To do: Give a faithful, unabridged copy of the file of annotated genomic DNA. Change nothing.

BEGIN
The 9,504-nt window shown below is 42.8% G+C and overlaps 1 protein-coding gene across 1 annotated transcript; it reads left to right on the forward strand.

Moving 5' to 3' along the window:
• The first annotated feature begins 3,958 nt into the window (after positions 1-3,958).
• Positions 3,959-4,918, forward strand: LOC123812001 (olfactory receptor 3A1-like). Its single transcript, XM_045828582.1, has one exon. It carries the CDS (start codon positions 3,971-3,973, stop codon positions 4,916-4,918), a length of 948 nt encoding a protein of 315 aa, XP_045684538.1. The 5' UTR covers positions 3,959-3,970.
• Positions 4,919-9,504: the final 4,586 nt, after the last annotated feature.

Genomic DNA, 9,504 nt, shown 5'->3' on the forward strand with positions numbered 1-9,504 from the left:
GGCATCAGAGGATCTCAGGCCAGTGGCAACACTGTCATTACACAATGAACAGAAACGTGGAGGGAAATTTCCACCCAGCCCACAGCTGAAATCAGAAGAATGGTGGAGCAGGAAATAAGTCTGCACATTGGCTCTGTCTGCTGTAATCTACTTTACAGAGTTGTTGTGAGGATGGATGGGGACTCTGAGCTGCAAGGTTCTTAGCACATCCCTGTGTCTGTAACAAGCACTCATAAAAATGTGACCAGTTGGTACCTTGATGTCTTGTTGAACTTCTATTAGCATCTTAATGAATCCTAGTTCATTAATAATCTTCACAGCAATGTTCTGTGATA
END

The 9,504-nt window shown below is 42.8% G+C and overlaps 1 protein-coding gene across 1 annotated transcript; it reads left to right on the forward strand.

Moving 5' to 3' along the window:
• The first annotated feature begins 3,958 nt into the window (after positions 1-3,958).
• Positions 3,959-4,918, forward strand: LOC123812001 (olfactory receptor 3A1-like). Its single transcript, XM_045828582.1, has one exon. It carries the CDS (start codon positions 3,971-3,973, stop codon positions 4,916-4,918), a length of 948 nt encoding a protein of 315 aa, XP_045684538.1. The 5' UTR covers positions 3,959-3,970.
• Positions 4,919-9,504: the final 4,586 nt, after the last annotated feature.

Genomic DNA, 9,504 nt, shown 5'->3' on the forward strand with positions numbered 1-9,504 from the left:
GGCATCAGAGGATCTCAGGCCAGTGGCAACACTGTCATTACACAATGAACAGAAACGTGGAGGGAAATTTCCACCCAGCCCACAGCTGAAATCAGAAGAATGGTGGAGCAGGAAATAAGTCTGCACATTGGCTCTGTCTGCTGTAATCTACTTTACAGAGTTGTTGTGAGGATGGATGGGGACTCTGAGCTGCAAGGTTCTTAGCACATCCCTGTGTCTGTAACAAGCACTCATAAAAATGTGACCAGTTGGTACCTTGATGTCTTGTTGAACTTCTATTAGCATCTTAATGAATCCTAGTTCATTAATAATCTTCACAGCAATGTTCTGTGATA